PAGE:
…the colour of the confection yōkan; and is it not indeed a colour to call forth meditation? The cloudy translucence, like that of jade; the faint, dreamlike glow that suffuses it, as if it had drunk into its very depths the light of the sun… – Junichiro Tanizaki
How can light and shadow provoke emotion? Lighting, as a designed device, is often used as a tool to illuminate the dark, but simultaneously eliminate the relevance of shadow. Although darkness is an indispensable element of light, they are contrasting qualities that are interdependent. Both function as a symbolic and emotional quality of light; where light may convey a sense of presence, warmth and comfort, darkness can evoke uncertainty, mystery, or even insecurity.
Light produces shadow, which is inseparable from darkness. Black Light explores the concept of revealing darkness of light through form and material – investigating what is revealed and what remains obscure, ambiguous and incomplete – through a study of the nuances of light and dark, shadows, materiality and quality of colours that light may reveal.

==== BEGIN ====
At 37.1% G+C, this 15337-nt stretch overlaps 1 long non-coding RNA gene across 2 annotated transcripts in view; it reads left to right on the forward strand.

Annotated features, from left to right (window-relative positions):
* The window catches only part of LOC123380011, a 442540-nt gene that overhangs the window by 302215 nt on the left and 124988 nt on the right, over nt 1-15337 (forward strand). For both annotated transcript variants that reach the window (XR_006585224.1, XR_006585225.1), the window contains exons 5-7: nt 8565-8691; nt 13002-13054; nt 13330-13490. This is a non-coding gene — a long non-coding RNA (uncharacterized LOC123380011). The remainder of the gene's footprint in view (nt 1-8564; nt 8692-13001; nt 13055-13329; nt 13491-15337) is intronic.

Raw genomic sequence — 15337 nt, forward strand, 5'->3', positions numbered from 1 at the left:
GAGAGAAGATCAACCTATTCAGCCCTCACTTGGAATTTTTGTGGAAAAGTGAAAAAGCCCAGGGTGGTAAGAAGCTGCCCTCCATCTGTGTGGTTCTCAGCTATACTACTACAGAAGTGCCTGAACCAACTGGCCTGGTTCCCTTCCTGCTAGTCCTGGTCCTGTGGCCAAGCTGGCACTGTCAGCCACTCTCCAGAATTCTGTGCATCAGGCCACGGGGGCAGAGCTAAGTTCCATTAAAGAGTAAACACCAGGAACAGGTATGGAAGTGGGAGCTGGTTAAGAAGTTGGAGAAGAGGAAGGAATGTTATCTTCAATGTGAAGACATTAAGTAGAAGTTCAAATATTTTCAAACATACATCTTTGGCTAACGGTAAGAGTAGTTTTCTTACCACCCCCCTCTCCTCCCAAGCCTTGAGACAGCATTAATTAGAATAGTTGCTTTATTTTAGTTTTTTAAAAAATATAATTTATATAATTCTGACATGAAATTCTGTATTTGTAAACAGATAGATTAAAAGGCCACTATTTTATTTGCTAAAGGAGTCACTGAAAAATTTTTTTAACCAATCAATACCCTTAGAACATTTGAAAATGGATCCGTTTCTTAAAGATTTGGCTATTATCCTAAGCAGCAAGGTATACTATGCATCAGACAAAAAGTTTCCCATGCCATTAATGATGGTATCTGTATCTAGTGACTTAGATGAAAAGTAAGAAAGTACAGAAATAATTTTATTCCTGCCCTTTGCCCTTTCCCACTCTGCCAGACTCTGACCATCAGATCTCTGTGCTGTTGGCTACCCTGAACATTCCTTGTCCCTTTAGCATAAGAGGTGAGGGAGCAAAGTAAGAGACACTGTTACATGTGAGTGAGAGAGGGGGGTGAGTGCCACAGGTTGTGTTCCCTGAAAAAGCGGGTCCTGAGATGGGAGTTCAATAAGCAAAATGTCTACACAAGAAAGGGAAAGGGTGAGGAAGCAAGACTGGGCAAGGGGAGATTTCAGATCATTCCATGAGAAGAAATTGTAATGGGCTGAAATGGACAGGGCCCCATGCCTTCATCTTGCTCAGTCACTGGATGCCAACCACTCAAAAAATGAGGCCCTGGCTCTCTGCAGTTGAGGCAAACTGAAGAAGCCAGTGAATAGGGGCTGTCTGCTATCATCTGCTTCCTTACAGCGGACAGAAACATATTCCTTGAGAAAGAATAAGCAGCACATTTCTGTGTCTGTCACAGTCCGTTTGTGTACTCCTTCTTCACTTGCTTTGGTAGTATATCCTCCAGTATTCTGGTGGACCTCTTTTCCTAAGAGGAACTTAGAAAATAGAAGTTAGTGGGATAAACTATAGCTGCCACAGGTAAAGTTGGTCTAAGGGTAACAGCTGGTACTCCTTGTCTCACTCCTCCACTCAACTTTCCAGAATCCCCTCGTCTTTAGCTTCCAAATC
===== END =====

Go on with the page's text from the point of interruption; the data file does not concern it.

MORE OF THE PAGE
Lighting design is about illuminating a space with light, but it is also about a space of shadows. Black Light focuses on the experience and the emotion that is evoked through the quality of light within shadow and form; embracing the darkness as well as light, and its possibilities of exposing shadows through the use of form and material.